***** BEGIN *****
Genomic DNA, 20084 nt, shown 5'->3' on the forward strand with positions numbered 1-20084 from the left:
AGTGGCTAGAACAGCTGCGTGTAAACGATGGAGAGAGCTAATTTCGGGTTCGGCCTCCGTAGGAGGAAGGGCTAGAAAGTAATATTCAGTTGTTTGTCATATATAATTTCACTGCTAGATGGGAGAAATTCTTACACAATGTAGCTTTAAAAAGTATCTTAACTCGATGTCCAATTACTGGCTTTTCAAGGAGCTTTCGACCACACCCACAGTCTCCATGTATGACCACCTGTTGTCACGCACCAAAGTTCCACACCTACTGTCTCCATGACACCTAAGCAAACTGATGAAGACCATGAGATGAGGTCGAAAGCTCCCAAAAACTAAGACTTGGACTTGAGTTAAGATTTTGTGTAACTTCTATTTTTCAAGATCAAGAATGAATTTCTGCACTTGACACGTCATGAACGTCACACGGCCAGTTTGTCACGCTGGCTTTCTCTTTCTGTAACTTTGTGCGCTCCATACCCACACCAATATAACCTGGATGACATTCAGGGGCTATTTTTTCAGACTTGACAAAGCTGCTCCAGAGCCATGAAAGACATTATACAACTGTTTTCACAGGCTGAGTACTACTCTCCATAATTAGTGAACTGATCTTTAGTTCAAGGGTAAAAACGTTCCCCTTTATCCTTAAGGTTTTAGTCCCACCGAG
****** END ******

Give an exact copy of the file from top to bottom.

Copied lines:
Genomic DNA, 20084 nt, shown 5'->3' on the forward strand with positions numbered 1-20084 from the left:
AGTGGCTAGAACAGCTGCGTGTAAACGATGGAGAGAGCTAATTTCGGGTTCGGCCTCCGTAGGAGGAAGGGCTAGAAAGTAATATTCAGTTGTTTGTCATATATAATTTCACTGCTAGATGGGAGAAATTCTTACACAATGTAGCTTTAAAAAGTATCTTAACTCGATGTCCAATTACTGGCTTTTCAAGGAGCTTTCGACCACACCCACAGTCTCCATGTATGACCACCTGTTGTCACGCACCAAAGTTCCACACCTACTGTCTCCATGACACCTAAGCAAACTGATGAAGACCATGAGATGAGGTCGAAAGCTCCCAAAAACTAAGACTTGGACTTGAGTTAAGATTTTGTGTAACTTCTATTTTTCAAGATCAAGAATGAATTTCTGCACTTGACACGTCATGAACGTCACACGGCCAGTTTGTCACGCTGGCTTTCTCTTTCTGTAACTTTGTGCGCTCCATACCCACACCAATATAACCTGGATGACATTCAGGGGCTATTTTTTCAGACTTGACAAAGCTGCTCCAGAGCCATGAAAGACATTATACAACTGTTTTCACAGGCTGAGTACTACTCTCCATAATTAGTGAACTGATCTTTAGTTCAAGGGTAAAAACGTTCCCCTTTATCCTTAAGGTTTTAGTCCCACCGAG